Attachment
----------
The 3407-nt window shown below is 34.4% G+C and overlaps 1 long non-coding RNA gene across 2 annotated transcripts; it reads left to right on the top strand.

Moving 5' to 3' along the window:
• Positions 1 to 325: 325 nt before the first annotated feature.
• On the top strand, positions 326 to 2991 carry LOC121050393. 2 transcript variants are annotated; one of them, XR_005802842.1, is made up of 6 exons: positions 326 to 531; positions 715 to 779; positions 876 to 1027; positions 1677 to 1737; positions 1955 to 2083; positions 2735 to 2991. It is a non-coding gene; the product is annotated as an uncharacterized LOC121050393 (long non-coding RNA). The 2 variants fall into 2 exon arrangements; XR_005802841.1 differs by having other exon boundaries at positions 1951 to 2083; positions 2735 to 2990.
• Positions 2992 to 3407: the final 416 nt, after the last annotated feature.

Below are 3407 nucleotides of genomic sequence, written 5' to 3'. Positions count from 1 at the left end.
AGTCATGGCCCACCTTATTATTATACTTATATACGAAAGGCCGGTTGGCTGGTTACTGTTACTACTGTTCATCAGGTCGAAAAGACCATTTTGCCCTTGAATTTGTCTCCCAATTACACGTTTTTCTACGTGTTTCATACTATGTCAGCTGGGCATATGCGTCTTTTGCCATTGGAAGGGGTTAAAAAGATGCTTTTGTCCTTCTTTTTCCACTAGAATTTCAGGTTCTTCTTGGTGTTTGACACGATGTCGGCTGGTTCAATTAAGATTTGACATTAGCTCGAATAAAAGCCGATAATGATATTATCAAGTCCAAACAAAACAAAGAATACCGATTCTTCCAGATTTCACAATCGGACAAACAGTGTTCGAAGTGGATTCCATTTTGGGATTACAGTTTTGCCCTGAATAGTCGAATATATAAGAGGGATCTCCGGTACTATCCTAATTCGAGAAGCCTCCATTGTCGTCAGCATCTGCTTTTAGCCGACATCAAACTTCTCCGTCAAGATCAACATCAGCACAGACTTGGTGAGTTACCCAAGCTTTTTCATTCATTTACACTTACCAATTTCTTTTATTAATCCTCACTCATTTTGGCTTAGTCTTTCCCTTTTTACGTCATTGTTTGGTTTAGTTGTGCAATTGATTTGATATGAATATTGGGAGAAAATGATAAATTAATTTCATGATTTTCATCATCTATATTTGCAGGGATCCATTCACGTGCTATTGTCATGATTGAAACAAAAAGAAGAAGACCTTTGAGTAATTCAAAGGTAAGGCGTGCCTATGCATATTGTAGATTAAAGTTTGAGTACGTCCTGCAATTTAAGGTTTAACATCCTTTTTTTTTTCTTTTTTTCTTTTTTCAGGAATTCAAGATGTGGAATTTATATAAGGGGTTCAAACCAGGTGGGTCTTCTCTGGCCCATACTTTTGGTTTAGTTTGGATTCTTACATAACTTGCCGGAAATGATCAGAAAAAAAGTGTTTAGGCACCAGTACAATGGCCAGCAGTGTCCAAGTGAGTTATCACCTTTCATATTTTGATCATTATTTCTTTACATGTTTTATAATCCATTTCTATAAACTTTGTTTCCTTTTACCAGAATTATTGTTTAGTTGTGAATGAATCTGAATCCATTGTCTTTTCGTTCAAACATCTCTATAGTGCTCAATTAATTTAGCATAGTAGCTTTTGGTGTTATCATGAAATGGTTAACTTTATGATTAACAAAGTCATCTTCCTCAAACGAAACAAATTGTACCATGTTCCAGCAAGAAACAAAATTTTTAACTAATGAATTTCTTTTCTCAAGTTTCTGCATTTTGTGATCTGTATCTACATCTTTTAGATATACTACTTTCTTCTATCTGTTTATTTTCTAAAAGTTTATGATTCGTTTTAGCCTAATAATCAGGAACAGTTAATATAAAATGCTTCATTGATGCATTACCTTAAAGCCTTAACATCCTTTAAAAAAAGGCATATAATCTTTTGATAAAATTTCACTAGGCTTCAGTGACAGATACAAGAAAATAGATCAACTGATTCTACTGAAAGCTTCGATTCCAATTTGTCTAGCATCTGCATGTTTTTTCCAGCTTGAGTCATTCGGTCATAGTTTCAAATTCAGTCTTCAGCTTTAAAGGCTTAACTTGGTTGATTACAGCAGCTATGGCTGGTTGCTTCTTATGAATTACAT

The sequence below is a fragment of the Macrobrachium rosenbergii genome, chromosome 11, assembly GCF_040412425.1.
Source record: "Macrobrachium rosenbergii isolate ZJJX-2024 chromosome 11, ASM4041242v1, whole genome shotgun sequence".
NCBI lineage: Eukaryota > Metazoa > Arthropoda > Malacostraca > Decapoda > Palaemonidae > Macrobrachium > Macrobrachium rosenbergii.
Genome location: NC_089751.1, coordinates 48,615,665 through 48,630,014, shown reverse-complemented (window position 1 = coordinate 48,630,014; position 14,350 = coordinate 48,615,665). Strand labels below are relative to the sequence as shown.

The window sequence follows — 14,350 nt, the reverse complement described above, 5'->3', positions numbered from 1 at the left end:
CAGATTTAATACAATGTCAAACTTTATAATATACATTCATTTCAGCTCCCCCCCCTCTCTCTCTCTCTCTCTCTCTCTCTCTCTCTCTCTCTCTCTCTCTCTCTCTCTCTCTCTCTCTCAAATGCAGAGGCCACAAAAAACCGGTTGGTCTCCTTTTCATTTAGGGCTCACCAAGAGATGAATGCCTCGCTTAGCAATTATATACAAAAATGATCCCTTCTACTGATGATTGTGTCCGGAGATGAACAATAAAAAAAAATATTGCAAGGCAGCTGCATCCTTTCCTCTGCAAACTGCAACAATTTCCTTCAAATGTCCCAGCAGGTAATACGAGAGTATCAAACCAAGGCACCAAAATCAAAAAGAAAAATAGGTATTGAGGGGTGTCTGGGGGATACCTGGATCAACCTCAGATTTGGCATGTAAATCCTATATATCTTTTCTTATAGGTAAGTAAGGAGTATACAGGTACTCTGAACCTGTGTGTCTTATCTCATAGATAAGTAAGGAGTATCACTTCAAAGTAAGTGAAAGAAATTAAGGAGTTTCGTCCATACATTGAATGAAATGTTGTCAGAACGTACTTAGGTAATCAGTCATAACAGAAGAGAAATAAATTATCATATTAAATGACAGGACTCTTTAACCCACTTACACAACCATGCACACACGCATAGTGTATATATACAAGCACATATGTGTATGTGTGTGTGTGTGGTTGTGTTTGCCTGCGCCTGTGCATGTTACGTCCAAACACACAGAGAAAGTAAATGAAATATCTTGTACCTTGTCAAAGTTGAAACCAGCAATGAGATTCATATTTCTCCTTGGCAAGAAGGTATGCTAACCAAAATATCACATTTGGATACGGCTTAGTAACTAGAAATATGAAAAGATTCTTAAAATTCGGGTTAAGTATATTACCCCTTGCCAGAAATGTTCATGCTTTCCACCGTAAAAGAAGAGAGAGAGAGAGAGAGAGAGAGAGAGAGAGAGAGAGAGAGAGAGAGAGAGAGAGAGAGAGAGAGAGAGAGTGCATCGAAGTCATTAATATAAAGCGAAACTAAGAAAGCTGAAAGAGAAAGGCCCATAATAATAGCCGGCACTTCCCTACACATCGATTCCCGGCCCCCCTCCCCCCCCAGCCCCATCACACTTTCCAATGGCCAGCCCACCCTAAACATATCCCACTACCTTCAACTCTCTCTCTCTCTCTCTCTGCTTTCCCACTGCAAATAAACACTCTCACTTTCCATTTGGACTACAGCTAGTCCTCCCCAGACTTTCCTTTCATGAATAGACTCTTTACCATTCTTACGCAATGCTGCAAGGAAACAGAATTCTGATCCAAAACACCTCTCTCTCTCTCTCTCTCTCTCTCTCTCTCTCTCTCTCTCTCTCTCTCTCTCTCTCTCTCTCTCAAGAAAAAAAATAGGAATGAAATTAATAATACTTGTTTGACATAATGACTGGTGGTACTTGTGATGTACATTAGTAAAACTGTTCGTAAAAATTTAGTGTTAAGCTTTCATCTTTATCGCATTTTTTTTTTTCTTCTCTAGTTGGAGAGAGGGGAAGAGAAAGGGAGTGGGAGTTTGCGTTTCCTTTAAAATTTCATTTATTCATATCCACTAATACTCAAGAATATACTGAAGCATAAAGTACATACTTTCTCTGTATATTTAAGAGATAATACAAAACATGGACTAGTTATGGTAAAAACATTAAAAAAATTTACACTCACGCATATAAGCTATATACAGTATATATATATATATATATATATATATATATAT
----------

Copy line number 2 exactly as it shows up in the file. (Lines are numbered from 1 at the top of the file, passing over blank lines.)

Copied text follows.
Moving 5' to 3' along the window: